We know that we go to Yoga to become more flexible and stronger, but what are we actually doing? Stretching is a single word that we use to cover what is actually a complicated process with multiple different aspects. A more specific description of what we’re really talking about is increasing range of motion.

Range of motion is defined as the full range through which we can move an individual joint. It is described in degrees of a circle. Our available range of motion is created from a combination of connective tissue tension, nervous system stimulation, and the bone shape and angle that create our joints. There are some parts of this combination that we can affect and change with yoga, like the amount and type of tension in our connective tissue and possibly our nervous system stimulation. The aspect of range of motion that we can’t change is the shape of our bones and the angle at which they meet to create our joints. Our range of motion can also be affected by things like injuries to the joint or swelling of tissues around the joint.

When might we want to increase range of motion?

The reality for most of us is that we do activities during the day that have the effect of decreasing our range of motion in certain actions. The range of motion in our hips may decrease if we spend most of the day sitting at a desk or if we spend a lot of time doing sports like running or cycling. If we did a lot of weight-lifting or simply spent time carrying our children around, then the range of motion in our shoulders might be limited. When range of motion is reduced, there is potential for that increased tension to be felt elsewhere in the body. So, if reduced range of motion is contributing to reduced functionality in our body or contributing to pain even, then we might want to consider increasing that range of motion.

How do we increase range of motion?

In order to increase our range of motion we need to impact, not just our connective tissue, but how our nervous system interacts with our connective tissue. For this reason it makes sense, that the more effective time to try to lengthen or stretch connective tissue is when we are relaxed. That is, when we are not telling our nervous system to contract the muscles that we want to lengthen.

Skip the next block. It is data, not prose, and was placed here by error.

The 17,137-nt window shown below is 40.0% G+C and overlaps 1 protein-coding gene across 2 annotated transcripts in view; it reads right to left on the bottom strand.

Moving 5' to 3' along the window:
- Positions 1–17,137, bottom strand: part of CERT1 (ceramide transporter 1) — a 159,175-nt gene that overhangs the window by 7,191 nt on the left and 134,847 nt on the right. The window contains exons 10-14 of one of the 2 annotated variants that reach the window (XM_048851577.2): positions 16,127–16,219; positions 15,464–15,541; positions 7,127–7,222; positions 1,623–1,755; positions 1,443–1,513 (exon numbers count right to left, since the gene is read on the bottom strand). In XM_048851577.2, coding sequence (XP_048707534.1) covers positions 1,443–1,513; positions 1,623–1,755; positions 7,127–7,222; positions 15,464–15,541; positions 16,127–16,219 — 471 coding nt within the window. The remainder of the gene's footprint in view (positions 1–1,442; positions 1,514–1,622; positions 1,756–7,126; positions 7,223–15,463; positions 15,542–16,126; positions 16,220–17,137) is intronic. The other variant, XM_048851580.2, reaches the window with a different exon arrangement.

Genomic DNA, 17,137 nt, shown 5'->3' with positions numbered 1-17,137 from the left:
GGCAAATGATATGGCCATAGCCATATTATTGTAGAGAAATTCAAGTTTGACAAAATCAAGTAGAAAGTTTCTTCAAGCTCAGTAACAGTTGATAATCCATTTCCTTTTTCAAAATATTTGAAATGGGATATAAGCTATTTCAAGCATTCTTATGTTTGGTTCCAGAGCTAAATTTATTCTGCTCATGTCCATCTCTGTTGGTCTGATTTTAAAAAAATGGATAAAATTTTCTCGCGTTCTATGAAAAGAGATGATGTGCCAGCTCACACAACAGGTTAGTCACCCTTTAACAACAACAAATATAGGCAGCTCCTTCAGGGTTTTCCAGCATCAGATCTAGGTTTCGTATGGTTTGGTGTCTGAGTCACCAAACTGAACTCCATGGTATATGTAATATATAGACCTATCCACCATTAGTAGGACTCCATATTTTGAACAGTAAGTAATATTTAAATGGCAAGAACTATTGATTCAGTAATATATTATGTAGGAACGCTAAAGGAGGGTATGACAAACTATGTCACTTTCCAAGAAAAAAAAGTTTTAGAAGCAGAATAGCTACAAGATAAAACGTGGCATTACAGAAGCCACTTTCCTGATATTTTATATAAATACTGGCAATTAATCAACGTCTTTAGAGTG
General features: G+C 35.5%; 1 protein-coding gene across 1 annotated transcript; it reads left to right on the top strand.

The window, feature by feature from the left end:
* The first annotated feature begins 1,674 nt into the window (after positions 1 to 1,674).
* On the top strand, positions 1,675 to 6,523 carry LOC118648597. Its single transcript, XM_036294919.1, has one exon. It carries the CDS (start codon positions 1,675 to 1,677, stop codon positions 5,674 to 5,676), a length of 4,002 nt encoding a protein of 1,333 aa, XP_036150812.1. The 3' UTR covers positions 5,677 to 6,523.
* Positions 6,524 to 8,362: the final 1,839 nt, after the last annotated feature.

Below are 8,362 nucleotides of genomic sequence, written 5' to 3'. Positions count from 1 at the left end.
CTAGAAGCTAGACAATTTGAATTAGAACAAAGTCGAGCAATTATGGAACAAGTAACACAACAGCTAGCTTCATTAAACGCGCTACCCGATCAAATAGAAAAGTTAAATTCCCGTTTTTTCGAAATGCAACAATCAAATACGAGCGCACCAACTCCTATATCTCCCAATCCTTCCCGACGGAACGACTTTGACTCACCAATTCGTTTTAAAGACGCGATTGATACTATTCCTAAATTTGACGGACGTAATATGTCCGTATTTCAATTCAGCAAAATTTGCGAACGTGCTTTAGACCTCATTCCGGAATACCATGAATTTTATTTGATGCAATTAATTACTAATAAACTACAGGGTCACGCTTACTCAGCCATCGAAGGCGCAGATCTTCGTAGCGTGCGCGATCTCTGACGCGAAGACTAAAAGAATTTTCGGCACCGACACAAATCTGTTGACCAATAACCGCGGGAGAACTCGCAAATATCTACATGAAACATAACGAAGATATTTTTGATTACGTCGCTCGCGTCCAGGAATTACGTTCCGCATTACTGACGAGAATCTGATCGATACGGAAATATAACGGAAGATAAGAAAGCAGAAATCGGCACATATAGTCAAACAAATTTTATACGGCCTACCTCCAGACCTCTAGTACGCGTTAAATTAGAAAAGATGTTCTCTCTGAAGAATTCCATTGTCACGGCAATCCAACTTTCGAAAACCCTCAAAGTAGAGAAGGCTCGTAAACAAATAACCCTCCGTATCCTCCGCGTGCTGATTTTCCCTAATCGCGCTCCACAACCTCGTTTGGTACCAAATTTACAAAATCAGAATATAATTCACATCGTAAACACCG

How much stretch do we need to increase range of motion?

Although it’s often debated, there really is no one amount of time that research suggests that you should hold a stretch to make it effective. It’s true that if we don’t go far enough or hold it long enough, that no change will happen. However, a recent review paper from 2018 suggests that one key aspect of stretching for increased range of motion, is frequency of stretching per week (Thomas et al., 2018). They reported that stretching five days per week had far more impact on increased range of motion than holding a stretch for a long time in a single session (Thomas et al., 2018). The type of stretching (static stretching, dynamic stretching, or proprioceptive neuromuscular facilitation [PNF]) does not seem to matter with respect to increasing range of motion (Behm, 2016; Thomas et al., 2018). All three types of stretching increased range of motion.


So, really the “right” amount of depth of stretch varies from person to person and even from day to day, but what seems to be more important if you are looking to increase range of motion, is that you stretch frequently. Just like so many other aspects of our yoga practice, stretching to increase range of motion in a way that is both effective and not injurious, is specific to each person and each moment. Although it’s a bit of a cliche, what’s really important is that you practice consistently and as you’re lengthening muscles, you listen to your own body in each practice so that you find the right depth for you.


Based on an article by David Keil from Yoga Anatomy

Avela, J., H. Kyrolainen, and P.V. Komi. 1999. Altered reflex sensitivity after repeated and prolonged passive muscle stretching. Journal of Applied Physiology. 86(4):1283-1291.

Behm, D.G., A.J. Blazevich, A.D. Kay, and M. McHugh. 2016. Acute effects of muscle stretching on p